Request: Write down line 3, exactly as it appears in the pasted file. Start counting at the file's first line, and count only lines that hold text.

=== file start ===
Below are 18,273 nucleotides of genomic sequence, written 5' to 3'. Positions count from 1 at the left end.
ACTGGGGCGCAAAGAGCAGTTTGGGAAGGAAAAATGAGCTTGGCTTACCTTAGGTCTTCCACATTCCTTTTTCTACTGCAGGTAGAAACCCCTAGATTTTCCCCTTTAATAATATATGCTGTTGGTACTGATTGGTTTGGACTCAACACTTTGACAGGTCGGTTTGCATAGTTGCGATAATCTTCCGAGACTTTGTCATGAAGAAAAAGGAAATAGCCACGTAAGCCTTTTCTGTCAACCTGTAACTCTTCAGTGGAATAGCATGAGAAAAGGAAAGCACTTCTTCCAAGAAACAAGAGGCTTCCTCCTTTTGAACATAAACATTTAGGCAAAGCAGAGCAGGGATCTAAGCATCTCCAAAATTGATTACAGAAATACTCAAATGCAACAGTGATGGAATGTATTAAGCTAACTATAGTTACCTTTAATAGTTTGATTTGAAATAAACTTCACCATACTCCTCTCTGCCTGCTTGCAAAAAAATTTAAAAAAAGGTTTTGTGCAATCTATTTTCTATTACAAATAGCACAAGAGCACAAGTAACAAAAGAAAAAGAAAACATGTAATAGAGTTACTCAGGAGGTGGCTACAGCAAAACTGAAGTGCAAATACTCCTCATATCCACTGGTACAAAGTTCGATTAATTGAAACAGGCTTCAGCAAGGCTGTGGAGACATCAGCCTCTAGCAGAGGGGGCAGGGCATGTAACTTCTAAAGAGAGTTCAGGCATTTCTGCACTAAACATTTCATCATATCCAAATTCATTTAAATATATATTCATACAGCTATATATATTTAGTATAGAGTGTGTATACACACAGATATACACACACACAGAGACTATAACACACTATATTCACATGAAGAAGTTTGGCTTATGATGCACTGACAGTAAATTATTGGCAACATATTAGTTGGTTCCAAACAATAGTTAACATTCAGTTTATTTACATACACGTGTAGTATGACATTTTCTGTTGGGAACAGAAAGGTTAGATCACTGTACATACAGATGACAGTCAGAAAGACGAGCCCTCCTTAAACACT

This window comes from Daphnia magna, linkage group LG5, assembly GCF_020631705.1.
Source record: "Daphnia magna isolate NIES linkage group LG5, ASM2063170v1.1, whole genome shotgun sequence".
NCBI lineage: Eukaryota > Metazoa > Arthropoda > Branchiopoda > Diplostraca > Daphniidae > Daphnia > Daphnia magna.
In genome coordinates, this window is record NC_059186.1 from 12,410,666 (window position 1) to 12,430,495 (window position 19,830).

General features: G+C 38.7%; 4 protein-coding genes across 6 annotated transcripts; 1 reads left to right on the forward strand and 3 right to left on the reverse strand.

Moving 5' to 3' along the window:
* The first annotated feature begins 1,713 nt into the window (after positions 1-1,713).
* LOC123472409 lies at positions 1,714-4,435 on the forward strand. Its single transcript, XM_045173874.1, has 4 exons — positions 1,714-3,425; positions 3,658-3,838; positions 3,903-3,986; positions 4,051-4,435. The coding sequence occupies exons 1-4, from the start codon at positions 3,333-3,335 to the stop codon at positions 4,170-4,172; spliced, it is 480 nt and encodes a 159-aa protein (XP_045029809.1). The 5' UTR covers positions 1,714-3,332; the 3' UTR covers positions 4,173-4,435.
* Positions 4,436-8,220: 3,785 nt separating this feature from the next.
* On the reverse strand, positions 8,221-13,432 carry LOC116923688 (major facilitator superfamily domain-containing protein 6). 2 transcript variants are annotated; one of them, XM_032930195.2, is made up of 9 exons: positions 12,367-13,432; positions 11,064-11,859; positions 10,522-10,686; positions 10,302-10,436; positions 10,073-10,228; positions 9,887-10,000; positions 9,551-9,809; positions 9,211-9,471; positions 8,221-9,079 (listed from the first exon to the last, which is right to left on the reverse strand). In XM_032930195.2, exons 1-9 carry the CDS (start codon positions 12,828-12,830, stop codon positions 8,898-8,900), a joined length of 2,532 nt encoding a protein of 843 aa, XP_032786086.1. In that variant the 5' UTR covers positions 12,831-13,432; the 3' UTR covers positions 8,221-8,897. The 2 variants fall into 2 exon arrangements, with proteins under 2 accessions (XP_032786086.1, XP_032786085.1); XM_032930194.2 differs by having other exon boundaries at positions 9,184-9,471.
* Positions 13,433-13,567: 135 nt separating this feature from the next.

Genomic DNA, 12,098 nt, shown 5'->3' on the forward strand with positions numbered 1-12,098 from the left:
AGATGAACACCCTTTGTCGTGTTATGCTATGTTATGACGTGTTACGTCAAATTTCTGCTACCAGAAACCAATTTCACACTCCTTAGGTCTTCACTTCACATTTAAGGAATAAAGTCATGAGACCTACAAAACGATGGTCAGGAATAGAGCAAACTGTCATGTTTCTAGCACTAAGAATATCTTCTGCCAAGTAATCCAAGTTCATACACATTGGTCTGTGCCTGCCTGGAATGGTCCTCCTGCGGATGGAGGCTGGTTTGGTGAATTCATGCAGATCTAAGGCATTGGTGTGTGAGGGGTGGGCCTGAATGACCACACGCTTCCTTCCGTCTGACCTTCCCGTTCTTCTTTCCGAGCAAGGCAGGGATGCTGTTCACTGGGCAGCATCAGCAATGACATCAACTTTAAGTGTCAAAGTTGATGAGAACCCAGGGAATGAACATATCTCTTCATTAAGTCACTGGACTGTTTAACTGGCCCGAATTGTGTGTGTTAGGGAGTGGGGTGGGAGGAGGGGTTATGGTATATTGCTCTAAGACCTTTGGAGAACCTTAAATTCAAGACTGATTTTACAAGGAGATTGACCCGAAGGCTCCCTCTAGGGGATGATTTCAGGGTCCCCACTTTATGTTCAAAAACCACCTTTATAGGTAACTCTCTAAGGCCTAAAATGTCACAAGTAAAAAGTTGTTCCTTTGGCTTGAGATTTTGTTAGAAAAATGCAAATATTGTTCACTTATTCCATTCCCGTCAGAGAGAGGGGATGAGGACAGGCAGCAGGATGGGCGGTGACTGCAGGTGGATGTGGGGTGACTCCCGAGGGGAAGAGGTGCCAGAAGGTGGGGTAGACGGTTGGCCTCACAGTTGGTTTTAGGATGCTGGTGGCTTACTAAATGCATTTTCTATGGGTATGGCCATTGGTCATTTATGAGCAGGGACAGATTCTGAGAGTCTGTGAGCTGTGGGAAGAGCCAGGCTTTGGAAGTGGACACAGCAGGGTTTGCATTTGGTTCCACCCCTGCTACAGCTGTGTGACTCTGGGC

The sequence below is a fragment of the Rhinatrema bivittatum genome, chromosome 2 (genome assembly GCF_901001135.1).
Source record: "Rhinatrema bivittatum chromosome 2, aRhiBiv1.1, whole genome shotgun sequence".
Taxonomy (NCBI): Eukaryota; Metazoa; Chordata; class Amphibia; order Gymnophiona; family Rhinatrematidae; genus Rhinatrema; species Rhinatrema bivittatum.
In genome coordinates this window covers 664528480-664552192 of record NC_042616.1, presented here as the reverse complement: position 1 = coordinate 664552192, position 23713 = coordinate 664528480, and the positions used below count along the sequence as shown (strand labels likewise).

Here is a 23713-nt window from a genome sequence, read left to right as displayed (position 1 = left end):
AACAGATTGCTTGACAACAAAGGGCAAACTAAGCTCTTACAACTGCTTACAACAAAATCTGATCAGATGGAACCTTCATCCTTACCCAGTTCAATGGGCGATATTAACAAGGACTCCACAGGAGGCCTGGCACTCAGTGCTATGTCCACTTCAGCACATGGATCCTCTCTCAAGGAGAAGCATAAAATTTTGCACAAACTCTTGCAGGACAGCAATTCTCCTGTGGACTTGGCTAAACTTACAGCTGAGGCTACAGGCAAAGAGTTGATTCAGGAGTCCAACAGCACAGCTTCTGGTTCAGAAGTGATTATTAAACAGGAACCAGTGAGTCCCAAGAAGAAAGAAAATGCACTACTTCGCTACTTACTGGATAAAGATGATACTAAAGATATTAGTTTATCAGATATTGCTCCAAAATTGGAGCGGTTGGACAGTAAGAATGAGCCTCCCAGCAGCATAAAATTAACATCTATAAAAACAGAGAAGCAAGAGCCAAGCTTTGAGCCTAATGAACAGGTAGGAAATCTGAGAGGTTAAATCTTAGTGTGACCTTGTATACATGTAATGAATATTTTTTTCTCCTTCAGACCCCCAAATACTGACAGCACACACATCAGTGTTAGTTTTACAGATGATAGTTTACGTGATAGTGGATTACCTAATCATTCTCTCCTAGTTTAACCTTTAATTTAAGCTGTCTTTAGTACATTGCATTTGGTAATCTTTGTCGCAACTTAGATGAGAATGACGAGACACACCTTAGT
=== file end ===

This window comes from Daphnia magna, linkage group LG5, assembly GCF_020631705.1.